He was not overburdened with w’ealth at
the time, and was familiarly known ss
Gus. A strapping big ex-prize fighter
who was a “bouncer” at a variety theater
in Kansas City halted Mr. Thomas in the
street one hot summer day and poured
a tale of woe into his ear.
“Look here, Gus. I asks you Is it
square?” said the “bouncer.”
“Is what .square, Bill?”’
“Why, this here game that Kiralfy’s
playing. He’s fooling all the people out
here, and the little summer snap I’m with
is up against it for fair.”
“You must be mistaken,” replied Mr.
Thomas. “Mr. Kiralfy enjoys an excellent
reputation in the theatrical business.”
“Ah, come off! Why, Jook here, Gus!
This man Kiralfy comes along with a
spectacular show, and advertises it so as
to make people think they got to rush out
and see it the first few nights, or it’ll be
gone before they get a chance. Ain’t he
billed his show as ‘The Last Days of
Pom-pe-yi-yi, eh? And ain’t the show been
running for three weeks? Last days!
That’s a fine way to gull the public! Why
doesn’t he tell the truth, and say ‘All
Summer of Pom-pe-yi-yi’ or something
near the mark like that?”
After Mr. Thomas came to New York
and wrote “Alabama” for A. M. Palmer
a friend met him in the lobby of the Madi
son Square Theater.
“Why. hello, Gus! Glad to see you. old
“Sh! Don’t call me ‘Gus’ If you love
me,” replied the playwright, looking anx
“Why you’re Gus Thomas ”
“No; you’re mistaken. It's Mr. Augus
tus Thomas on the play bills. Just look
out there in that placard and see. I was
Gus when I came here; just plain Gus to
everybody; but Mr. Palmer quickly ex
tracted all the banjo out of my name and
decided that so long as I am connected
with his theater I must be Mr. Augustus
.lust Told of Mark Twain.
Mark Twain, like many other notabili
ties, has been assailed with the question
of what books have influenced him. says
the Golden Penny Magazine, and to one
inquirer he replied with characteristic
courtesy and humor: “The books that
hace most influenced my life? With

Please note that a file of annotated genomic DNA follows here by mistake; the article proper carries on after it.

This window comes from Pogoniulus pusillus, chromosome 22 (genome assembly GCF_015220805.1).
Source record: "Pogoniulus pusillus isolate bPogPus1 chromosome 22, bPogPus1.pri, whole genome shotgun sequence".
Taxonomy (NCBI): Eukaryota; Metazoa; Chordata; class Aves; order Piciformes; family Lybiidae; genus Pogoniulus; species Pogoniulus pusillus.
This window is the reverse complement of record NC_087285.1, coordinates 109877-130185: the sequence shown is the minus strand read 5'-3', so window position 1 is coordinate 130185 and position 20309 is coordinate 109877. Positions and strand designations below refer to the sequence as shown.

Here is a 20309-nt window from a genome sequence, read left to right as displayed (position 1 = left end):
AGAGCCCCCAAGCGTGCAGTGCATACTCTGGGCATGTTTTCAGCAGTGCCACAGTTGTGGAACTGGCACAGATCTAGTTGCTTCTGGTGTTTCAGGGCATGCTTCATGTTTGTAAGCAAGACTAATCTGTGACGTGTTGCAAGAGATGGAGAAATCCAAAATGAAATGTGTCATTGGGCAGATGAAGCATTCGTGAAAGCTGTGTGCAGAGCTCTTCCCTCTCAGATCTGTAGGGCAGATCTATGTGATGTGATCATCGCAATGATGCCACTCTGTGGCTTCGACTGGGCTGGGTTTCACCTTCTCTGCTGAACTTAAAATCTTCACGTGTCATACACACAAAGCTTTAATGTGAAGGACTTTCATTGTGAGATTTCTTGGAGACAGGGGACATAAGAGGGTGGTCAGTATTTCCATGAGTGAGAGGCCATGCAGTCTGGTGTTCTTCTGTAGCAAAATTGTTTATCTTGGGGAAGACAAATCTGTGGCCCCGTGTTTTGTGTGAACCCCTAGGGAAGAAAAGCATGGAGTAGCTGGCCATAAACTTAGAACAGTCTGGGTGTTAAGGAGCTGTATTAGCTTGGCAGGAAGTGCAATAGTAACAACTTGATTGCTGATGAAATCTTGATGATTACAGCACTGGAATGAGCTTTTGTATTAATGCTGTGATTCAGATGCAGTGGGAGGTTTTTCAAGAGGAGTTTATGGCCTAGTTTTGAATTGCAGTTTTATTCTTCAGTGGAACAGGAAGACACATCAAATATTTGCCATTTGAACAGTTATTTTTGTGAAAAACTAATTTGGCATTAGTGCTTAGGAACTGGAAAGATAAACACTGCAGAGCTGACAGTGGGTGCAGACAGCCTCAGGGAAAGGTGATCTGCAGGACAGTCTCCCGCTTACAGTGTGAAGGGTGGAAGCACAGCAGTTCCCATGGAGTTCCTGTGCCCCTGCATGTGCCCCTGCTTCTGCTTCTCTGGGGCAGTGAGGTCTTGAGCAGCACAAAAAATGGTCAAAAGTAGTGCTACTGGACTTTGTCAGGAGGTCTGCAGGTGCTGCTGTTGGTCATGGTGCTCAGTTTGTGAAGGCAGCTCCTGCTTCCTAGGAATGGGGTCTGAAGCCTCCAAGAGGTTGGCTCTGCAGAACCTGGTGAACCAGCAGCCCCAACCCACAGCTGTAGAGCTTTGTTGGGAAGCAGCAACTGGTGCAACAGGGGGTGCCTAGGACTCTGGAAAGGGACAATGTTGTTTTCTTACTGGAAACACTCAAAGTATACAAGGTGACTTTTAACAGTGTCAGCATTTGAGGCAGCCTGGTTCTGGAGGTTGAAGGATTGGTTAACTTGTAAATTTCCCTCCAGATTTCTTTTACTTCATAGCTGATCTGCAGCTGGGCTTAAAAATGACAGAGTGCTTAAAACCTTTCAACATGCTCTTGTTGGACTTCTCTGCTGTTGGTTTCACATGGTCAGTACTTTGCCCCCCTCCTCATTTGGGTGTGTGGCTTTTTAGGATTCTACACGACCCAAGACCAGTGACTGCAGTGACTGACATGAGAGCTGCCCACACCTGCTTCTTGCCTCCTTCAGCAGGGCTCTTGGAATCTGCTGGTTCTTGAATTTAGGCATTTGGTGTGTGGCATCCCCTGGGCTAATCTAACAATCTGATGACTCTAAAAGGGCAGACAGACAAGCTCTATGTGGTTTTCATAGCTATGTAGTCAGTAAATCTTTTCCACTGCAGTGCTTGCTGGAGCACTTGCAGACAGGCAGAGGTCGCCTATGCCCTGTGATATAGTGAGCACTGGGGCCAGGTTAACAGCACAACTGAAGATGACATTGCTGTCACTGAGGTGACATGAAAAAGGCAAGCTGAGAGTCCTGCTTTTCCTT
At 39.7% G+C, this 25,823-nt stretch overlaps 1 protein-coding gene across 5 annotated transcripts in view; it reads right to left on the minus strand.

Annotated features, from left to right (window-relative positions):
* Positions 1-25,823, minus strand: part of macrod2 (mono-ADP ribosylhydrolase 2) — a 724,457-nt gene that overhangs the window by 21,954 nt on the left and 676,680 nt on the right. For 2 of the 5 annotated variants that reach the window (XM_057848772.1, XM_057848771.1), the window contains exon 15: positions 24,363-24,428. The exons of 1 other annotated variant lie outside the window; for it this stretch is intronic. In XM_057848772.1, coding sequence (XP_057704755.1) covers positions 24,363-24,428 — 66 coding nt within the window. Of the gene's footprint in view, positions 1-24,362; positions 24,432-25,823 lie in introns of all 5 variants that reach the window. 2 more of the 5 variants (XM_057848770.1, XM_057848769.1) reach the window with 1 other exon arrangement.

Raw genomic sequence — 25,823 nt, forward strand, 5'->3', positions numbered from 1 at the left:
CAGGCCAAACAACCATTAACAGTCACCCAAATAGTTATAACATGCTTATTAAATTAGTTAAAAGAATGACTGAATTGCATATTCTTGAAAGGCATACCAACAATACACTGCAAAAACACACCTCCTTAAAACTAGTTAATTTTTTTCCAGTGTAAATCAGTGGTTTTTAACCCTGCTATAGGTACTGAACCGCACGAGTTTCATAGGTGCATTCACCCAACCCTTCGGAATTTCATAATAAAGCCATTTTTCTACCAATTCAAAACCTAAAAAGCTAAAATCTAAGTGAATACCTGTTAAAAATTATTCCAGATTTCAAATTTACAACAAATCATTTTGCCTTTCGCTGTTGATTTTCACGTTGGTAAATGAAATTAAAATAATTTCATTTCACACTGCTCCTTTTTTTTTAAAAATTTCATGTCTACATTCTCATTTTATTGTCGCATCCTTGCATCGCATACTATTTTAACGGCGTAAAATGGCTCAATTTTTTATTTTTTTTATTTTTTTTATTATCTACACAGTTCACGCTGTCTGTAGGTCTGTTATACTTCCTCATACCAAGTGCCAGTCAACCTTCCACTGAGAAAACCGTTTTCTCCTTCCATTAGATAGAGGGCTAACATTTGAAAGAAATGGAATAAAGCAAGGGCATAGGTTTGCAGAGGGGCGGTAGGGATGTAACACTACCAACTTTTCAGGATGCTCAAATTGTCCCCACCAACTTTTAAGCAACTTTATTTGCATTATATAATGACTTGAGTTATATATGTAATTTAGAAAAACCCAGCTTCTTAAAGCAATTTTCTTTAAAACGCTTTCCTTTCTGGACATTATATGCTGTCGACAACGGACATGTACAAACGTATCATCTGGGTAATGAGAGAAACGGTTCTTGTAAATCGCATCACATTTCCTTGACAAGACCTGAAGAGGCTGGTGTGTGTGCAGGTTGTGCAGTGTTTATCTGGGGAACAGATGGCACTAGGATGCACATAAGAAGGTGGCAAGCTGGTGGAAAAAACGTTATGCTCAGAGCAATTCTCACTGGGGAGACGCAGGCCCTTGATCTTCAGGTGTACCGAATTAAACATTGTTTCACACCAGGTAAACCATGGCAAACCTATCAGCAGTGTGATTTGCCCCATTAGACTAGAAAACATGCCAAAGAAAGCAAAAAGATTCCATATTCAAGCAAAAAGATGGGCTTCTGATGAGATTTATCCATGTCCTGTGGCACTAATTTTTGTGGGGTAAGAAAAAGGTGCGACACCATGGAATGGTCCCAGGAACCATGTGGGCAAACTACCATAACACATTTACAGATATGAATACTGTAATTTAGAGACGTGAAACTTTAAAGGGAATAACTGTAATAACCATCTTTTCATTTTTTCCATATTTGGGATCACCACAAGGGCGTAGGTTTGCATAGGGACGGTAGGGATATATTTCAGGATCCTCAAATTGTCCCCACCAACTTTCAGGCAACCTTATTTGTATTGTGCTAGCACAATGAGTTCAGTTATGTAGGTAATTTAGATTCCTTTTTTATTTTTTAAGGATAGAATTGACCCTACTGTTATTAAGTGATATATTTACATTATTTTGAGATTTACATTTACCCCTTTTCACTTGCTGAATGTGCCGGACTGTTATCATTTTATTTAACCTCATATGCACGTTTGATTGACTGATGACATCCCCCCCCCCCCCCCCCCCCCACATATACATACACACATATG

pleasure. This is the list: ‘The Innocents
Abroad.' ‘Roughing i It,' ‘Huckleberry
Finn,’ ‘Prince and Pauper,' ’Tom Sawyer.'
'Yankee at the Court of King Arthur.’
'Personal Reminiscences of Joan of Arc,'
•Pudd'nhead Wilson.' ‘Following the
Equator,’ and the publications of the late
firm of Charles L. Webster & Cos."
Another correspondent, who was evi
dently anxious that the books which had
Influenced Twain should influence her.
wrote requesting him to send her some of
his books for sale at a church bazar.
Clemens complied with her request, and
instructed his publLdiers 111 the following
terms: “Please charge £2 against me. and
for the same sell me several of my books,
making a discount to me that will make
the £2 go as far as possible, for the
cause is a pious one. Don’t send the books
to me. Send them to Mrs. , Birming
ham. I don’t know the lady, but she has
applied to nv- on behalf of her husband's
church. Going to hold a church fair
there, and wants some of my books to sell
to the godly. I have assured her that the
same shall be done, I being rather down
on the godly, though I did not tell her
that." Nor In his distress does his hu
mor forsake him. When the reporters cir
culated the story that Mark Twain was
dying In poverty In London, he observed
gravely, "Yes. lam dying—of course. I
am dying. But Ido not know that lam